The alarming rate of pregnancy among Thai teenagers has been a serious and growing problem for years and yet it never attracts more than "seasonal" attention from the authorities.
It's time to break our habit of addressing the problem only during festivals such as Valentine's Day and recognise that girls are getting pregnant every day. In 2012 alone, almost 130,000 Thai teens gave birth.
The good news is that the Public Health Ministry has acknowledged this is a major problem and has stepped up efforts to curb the rising pregnancy rate among teens.
Alarmed by figures that show 5.38 per cent of those aged between 15 and 19 became pregnant in 2012, the ministry has decided to launch measures to tackle the issue, with a goal to reduce the rate to 5 per cent within two years.
Its three strategies are to provide proper sex education in schools, to set up teen clinics at state-owned hospitals and to engage local administrative bodies as well as communities to join the effort in preventing unwanted pregnancy among youngsters.
Now that the ministry has taken the lead, we can expect progress in combating this problem.
Authorities emphasise that the strategies require an integrated approach among health agencies, schools and communities.
Teenage pregnancy is not merely a health issue. Girls who get pregnant usually have to drop out of school, which effectively ends their chance of a good career and a bright future. Despite the country's overall low birth rate, the number of teenagers becoming pregnant has increased by 43 per cent in the last decade. It's time all of society pulled together to combat the problem - from parents, teachers, educators and policymakers to the teenagers themselves.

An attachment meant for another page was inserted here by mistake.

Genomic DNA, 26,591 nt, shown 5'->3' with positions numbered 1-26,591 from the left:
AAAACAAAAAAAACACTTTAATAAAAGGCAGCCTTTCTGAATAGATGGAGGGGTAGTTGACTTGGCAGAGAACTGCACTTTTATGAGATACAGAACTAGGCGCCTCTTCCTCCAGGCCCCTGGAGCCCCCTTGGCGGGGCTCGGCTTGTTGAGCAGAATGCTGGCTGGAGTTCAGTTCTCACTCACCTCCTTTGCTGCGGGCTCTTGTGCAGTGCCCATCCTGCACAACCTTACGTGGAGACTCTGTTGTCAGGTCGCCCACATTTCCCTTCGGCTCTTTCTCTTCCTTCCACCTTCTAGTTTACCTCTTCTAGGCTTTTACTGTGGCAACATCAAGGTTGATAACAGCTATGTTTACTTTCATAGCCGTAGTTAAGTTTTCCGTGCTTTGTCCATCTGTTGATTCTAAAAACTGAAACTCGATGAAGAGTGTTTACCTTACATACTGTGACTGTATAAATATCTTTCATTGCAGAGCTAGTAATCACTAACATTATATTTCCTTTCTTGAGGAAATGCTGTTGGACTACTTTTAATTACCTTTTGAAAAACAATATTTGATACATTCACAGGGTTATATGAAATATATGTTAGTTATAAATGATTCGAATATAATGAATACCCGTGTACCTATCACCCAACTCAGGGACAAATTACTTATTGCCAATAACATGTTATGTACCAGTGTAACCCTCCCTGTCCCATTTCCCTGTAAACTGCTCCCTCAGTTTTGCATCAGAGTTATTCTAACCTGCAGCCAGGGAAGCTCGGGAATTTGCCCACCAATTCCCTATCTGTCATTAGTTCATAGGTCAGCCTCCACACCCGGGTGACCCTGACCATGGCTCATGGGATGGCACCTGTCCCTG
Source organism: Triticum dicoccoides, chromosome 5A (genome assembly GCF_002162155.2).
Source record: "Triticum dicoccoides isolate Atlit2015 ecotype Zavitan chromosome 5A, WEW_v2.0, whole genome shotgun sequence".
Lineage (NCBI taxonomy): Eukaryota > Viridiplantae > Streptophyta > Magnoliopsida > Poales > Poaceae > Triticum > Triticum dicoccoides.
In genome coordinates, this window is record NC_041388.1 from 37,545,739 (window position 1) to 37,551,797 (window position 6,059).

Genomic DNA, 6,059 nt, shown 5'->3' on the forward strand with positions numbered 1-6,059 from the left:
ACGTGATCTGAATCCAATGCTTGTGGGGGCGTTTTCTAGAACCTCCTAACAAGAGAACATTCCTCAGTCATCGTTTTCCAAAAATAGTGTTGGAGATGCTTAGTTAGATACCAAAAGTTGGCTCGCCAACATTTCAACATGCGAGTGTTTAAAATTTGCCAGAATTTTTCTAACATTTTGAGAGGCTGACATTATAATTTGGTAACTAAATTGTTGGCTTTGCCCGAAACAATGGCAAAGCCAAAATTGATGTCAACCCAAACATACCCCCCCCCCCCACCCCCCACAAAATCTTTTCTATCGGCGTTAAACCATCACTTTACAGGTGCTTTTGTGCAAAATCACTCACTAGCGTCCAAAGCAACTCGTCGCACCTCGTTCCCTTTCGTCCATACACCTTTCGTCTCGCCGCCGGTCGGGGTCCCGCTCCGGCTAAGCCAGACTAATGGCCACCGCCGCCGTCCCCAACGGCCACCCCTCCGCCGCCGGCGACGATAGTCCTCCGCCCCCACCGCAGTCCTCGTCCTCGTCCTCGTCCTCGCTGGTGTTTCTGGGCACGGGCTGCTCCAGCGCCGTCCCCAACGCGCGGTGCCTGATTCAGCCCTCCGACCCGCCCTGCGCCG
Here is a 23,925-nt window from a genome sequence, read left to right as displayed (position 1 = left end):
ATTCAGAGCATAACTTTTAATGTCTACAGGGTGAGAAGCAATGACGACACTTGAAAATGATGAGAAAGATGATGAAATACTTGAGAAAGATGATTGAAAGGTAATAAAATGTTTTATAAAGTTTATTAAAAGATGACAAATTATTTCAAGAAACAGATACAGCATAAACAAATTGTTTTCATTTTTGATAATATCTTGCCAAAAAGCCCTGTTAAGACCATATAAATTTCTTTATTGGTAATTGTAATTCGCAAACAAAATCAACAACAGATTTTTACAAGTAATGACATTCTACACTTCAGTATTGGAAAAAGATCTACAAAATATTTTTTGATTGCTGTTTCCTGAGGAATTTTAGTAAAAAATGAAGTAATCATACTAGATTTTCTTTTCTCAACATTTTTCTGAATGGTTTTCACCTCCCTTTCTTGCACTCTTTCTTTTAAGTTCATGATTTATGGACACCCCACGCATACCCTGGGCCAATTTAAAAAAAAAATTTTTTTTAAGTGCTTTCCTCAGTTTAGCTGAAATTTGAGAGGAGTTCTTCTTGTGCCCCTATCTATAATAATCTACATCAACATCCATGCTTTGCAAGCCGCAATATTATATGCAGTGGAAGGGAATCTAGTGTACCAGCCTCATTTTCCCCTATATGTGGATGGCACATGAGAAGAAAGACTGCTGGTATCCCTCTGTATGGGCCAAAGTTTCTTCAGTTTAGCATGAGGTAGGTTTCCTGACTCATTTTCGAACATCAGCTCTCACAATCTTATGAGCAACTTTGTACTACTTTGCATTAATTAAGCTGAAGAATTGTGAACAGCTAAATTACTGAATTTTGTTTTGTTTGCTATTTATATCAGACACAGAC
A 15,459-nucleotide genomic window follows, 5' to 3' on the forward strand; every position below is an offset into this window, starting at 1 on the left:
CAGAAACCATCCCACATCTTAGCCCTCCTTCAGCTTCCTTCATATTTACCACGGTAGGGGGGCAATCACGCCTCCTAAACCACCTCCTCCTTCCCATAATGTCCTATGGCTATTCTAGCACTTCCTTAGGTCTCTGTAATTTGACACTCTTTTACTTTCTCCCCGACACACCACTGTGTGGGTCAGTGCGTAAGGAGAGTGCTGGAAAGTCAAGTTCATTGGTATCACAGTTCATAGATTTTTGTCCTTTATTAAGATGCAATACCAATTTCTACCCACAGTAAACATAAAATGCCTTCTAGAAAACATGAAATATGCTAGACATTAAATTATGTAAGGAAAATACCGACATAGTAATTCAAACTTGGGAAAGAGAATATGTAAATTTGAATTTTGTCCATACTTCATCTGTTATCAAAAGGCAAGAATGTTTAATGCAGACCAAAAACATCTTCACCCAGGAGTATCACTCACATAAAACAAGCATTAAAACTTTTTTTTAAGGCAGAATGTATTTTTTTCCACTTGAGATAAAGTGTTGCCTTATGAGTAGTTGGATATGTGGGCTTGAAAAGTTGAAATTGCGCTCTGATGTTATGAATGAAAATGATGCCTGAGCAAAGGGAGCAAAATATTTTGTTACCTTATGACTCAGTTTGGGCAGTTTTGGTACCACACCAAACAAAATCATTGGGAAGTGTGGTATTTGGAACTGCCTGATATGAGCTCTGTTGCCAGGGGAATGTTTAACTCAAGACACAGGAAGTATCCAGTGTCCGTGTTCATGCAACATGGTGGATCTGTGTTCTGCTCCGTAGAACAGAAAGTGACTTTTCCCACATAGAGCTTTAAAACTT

The strategies laid out by the ministry are laudable, but executing the plans is another matter.
The major obstacle is the entrenched mindset among the agencies dealing with the problem.
Many base their actions on the assumption that teens are not (or should not be) sexually active. That assumption will jeopardise the execution of the plans.
First and foremost, the ministry has to ensure that every party to the plans is in agreement over the way forward. Earlier this year, a ministry plan to install condom-vending machines in secondary schools and vocational colleges had to be scrapped after the National Office of the Basic Education Commission (Obec) rejected the idea.
Obec didn't see it as a solution, apparently preferring to believe that teenagers shun sex.
Sex among teenagers is also a taboo subject for many schoolteachers and parents. But denying reality will not help us find solutions.
To do so, we must eradicate the division that exists among government agencies and also acknowledge that the problem does exist.
Last but not least, youngsters must be educated on the risks of unwanted pregnancies and sexually-transmitted diseases.
Sex education should be extended to both boys and girls, since teenage pregnancies will not be prevented without genuine understanding of the problem among both. Installing condom machines alone will do little.
Youngsters must be made aware of their availability and given advice on how to use them.
The timeframe of two years is a short one, given that the ministry has a hard nut to crack even before the plans can be put into action.
It must convince all stakeholders to agree on the nature of the problem they face and lay aside their differences in the effort to solve it.
If any party still insists that sex education has no place in school curricula, they should be pointed towards the figures.
Thailand had 2.4 million new mothers aged 15 to 19 in 2012 and that number has grown ever since.
It's time to face up to this problem and deal with the causes. - The Nation